SUMMARY: The structure of tobacco rattle virus was studied by examining with the electron microscope: (1) shadow-cast mounts of particles partly degraded with alkali, sodium dodecyl sulphate or phenol; (2) unshadowed mounts on thin carbon film of particles treated with solutions of lanthanum nitrate, uranyl acetate, osmium tetroxide, phosphomolybdic acid or phosphotungstic acid.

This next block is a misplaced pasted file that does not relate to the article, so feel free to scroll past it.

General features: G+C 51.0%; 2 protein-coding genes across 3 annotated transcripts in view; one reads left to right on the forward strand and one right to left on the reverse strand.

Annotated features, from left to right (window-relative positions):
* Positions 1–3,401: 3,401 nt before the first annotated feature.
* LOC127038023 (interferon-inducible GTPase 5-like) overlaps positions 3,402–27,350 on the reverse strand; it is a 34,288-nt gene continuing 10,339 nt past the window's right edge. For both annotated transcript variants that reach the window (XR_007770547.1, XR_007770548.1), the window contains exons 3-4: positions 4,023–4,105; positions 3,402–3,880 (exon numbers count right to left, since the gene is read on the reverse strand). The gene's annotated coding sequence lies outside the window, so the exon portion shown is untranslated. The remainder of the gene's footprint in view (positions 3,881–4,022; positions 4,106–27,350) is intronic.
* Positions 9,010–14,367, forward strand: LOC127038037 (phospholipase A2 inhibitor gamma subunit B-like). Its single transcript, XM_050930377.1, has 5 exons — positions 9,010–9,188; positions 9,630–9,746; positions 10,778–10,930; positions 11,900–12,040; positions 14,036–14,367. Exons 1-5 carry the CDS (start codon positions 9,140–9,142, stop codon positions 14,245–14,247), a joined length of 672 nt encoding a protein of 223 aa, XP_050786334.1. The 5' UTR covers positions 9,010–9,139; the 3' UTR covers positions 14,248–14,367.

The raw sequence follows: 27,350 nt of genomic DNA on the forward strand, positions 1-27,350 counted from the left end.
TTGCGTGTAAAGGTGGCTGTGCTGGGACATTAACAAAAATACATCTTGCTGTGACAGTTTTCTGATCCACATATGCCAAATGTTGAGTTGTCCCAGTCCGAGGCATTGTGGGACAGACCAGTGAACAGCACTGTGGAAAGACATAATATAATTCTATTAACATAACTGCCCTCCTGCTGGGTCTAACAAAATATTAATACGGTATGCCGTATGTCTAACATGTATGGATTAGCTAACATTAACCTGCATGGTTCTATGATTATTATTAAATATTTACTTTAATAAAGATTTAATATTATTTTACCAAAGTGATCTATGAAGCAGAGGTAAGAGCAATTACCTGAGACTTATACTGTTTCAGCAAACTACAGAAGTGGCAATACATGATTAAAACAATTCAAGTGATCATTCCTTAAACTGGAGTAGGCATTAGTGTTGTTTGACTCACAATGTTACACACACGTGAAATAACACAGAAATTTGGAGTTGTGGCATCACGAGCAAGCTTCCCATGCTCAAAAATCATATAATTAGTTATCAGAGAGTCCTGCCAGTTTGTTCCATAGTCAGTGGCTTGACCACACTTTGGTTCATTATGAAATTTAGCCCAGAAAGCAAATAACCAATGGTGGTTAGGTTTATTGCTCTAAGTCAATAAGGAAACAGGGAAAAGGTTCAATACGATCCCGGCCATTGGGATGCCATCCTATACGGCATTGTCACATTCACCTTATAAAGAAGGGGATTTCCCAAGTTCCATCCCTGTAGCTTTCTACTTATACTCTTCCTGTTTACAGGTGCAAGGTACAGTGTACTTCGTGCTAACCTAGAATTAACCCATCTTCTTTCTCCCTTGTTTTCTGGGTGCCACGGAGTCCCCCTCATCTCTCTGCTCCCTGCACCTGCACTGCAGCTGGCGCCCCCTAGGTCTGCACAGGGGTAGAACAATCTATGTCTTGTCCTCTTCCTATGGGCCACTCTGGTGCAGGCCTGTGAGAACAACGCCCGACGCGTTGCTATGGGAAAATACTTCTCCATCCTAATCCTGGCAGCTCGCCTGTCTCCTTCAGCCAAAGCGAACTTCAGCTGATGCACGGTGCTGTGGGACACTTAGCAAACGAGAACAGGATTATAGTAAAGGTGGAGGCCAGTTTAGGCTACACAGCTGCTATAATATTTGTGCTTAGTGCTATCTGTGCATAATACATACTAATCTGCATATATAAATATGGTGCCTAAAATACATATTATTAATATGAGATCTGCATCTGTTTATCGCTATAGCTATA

The particles were tubular, with a central hole of approximately 4 mμ diameter and an outside diameter which varied from 17 to 25 mμ according to treatment. Next to the central hole, which could be filled with lanthanum nitrate or with uranyl acetate, was a region 1–1·5 mμ thick, which stained heavily with osmium tetroxide, phosphomolybdic and phosphotungstic acids. The rest of the particle stained lightly with uranyl acetate, phosphomolybdic and phosphotungstic acids, and showed transverse bands 2·5 mμ apart. It is suggested that these bands may represent a helical structure similar to that of tobacco mosaic virus, which tobacco rattle virus resembles in many respects.


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